Disproportionate Police Violence Against Protesters: Democracy Watch

Disproportionate Police Violence Against Protesters: Democracy Watch



By Tigran Grigoryan and Karena Avedissian


Police violently suppressed a Tavush for the Homeland protest with stun grenades and beatings last week, injuring dozens of demonstrators and journalists.


While some protestors displayed violent behavior, the majority did not, making the police’s response excessive and disproportionate.


Both Amnesty International, and over a dozen Armenian civil society organizations and figures separately issued statements condemning the police violence. The statement criticized the police for their use of force, particularly the use of stun grenades without prior warning. It also called for the Prosecutor General’s Office and the Investigative Committee to initiate criminal charges against those responsible for the violence against participants and journalists. The statement urged the Ministry of Internal Affairs to respect peaceful protesters’ rights and demanded that the authorities uphold human rights and the rule of law in Armenia.


The statement further highlighted the constitutional and international guarantees of peaceful assembly and protection from inhuman treatment, emphasizing the need for a clear justification for extreme measures and proper oversight of police actions.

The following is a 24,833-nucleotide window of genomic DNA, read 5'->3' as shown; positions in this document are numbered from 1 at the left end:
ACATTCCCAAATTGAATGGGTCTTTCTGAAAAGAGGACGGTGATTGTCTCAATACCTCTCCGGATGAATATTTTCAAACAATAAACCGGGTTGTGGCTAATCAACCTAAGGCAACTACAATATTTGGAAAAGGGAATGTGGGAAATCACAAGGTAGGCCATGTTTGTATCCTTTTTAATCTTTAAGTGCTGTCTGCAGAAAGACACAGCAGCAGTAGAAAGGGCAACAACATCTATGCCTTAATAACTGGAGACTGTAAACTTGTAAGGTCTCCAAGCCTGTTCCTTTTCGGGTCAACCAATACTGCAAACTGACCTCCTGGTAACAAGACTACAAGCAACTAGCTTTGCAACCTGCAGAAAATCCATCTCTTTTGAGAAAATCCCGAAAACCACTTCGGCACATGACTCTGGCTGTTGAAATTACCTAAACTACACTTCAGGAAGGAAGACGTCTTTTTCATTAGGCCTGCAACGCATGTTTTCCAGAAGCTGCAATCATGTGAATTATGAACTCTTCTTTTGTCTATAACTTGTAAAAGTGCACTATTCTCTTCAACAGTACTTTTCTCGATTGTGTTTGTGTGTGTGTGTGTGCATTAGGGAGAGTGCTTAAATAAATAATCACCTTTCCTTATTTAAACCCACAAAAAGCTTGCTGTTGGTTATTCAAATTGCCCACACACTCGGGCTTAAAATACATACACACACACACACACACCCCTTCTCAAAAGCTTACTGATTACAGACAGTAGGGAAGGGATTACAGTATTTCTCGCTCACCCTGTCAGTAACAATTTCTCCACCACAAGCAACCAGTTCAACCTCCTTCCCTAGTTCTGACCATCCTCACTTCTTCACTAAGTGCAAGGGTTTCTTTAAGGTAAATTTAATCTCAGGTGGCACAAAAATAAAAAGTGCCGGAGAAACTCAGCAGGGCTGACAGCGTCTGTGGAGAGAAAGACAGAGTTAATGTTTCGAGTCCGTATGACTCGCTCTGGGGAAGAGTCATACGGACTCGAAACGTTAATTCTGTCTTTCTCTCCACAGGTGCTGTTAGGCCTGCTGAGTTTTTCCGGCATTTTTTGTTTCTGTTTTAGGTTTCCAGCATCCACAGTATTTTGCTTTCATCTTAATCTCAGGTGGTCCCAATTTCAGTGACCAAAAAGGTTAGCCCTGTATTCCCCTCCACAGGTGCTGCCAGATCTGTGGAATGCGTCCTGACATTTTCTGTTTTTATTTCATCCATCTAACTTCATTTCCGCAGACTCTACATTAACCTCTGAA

The organizations noted a persistent lack of accountability for police violence in recent years, attributing this to systemic impunity reinforced by investigative and judicial bodies. They viewed Prime Minister Nikol Pashinyan’s public support for police actions, which he referred to as proportionate and professional, as encouragement for further violence and an obstacle to objective investigations.


The statement reaffirmed the organizations’ call for police reforms and demanded immediate criminal investigations into the June 12 events.


GG Offices Raided


Armenia’s Investigative Committee conducted a search at the head office of a major taxi company, GG, on Saturday, shortly after the company’s founder called for people to join anti-government protests in Yerevan.


The search also targeted the homes of the company’s founders and senior leadership. Lawyers present during the search reported that all 26 computers at the headquarters were confiscated.


These raids indicate a political motivation as they coincide with GG’s founder’s outspoken support of the anti-government protest movement.


Archbishop Bagrat Galstanyan’s Problematic Rhetoric


The Twitter account of Bagrat Galstanyan, the leader of the anti-government protest movement, posted a tweet on June 12 stating, “No matter where you try to escape, we will find you and come. If necessary, we will come alone; if necessary, we will come with others. We will come on a donkey or by metro if needed.”


The threatening tone, which can be interpreted as a promise of retribution, is not appropriate for a legitimate opposition leader. Political figures positioning themselves as the alternative should be advocating for change through peaceful, democratic means rather than resorting to intimidation. Additionally, the emphasis on pursuing and confronting individuals rather than focusing on policies, principles, or constructive solutions is problematic. Legitimate political leaders should emphasize a vision for positive change and the steps for achieving it.


Serena Bush contributed research for this article.


Democracy Watch is a joint initiative by CivilNet and the Regional Center for Democracy and Security․